Manhattan Traffic Collision Insight

Posted on Mar 25, 2018


Vehicle collisions have increased in the last decade. Currently, road crashes are ranked as the ninth leading cause of death in the world.

Thanks to  computerized data, the detail of every single crash is easily open to public. I try to analyze the crash data in Manhattan in 2016 and shed light on the cause of the vehicle accidents. Feel free to play around my shiny app to check out some cool graphs. All the codes are available on my GitHub.

The Dataset

I used the NYC Open Data Portal to obtain the NYPD Motor Vehicle Collision data. and analysis the of the 15,205 crashes that occurred in Manhattan in 2016.

I correlated that with weather data obtained from Kaggle to find the weather conditions when a crash happened. The geographic information system (GIS) data of VMT was obtained from NYSDOT.

Vehicle Miles Traveled(VMT) data is defined as a measurement of miles traveled by vehicles within a specified region for a specified time period. It is a traditional index to represent traffic volume.

Main Goal

In this project, I want to visualize the crash data in Manhattan and help the people who are interested in the vehicle accidents gain insight into the space and time distribution. For every crash, I record the type of the vehicle, the cause of the crash and the weather condition when that crash occurred as the option combination. One can select any combination of options to take a look at one aspect of the data set.

The Hot Map

With over 15,000 data points, it is not practical or even necessary to visualize them all in the map.. I divided Manhattan area by 281 districts and use the red circle to represent the crash density in each district.

I set three modules. The origin data” shows  the number of crashes happened in the district visualized by the radius of a red circle..

The second module is called “normalized by number.”. For some option combination, the total number of such kind of crashes are very small, and the red circle would be invisible in the map. In that module, the radius of the circle is the number of the crashes in the district given by the options selected divided by the total number of crashes with that options, which represent the relative crash density.

The original data hot map and the normalized by number hot map: Both pictures show the crash distribution when the weather condition is rainy. The left is the normalized one. After the normalization, the relative crash accident strength is clearer.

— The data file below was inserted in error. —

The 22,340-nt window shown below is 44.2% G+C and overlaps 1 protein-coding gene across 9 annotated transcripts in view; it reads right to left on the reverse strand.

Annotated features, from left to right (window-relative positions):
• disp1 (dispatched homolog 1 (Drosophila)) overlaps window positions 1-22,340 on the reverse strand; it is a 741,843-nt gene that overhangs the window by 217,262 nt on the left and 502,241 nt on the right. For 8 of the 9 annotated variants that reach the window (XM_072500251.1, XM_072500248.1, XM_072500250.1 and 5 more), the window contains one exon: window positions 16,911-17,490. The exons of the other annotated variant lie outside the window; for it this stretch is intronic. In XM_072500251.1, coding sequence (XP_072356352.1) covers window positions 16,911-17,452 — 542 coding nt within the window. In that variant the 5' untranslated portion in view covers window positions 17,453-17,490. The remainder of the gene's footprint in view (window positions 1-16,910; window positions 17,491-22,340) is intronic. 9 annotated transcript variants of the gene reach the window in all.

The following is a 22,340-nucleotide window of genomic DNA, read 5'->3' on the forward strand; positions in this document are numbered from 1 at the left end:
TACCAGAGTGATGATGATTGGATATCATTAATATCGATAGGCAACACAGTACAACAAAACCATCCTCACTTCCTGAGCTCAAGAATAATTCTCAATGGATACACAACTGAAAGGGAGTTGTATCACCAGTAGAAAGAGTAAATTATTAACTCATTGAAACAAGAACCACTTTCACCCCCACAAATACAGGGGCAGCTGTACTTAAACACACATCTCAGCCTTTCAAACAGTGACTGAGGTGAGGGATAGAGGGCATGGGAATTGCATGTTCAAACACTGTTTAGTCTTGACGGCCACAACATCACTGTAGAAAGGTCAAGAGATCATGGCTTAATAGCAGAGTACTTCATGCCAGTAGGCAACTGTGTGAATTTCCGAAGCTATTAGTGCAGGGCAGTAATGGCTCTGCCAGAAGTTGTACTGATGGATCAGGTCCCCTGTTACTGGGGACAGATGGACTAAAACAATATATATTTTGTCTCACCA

We may also consider the traffic volume. The high frequency of car crashes in some area may be due in part to high traffic volume. In the view of a driver, one may be more concerned about the crash rate per vehicle. To show the crash density normalized by traffic flow, I made the third option called ‘Normalized by VMT.’ In the third module, we can find that the red circle in central park is very large. Although there are fewer crashes there, the driver should be extremely careful because the crash rate per vehicle is high.

The hot map normalized by traffic flow: A bigger circle in central park indicates that the chance that a driver involved in a car accident is higher even though the traffic flow is low there.

The heat map

A shortcoming of the hot map is that it doesn’t show the extract location of every crashes. In the heat map, one can locate the accident at street level.

The heat map: the picture is the crash distribution when the weather condition is rainy. The redder the point, the higher the accident density there.

The hourly data

The hourly data of crashes: the picture shows the hourly distribution of crashes with the crash causes listed on the left.

The time distribution is also very important. I group the data by hours and analyze the time distribution of different crash causes, weather condition and vehicle type. For most conditions, the number of crashes start rising in the morning and reaches a peak around 16:00. There are some type crashes, eg. caused by driving under the influence and the like, which  have a different time distribution and reaches the peak at night.

The hourly distribution of crashes caused by drunk driving: the number of crashes rises from evening and reaches the peak around 12 pm, which is different from other kinds of crashes.

About Author

Yicong Xu

Master student in Electrical Engineering at New York University and graduate assistant in CAN lab. Research area focused on self-driving, reinforcement learning and computer vision. One-year work experience in a Vehicle-Safety Inspection company and Two-year machine learning experience...
View all posts by Yicong Xu >

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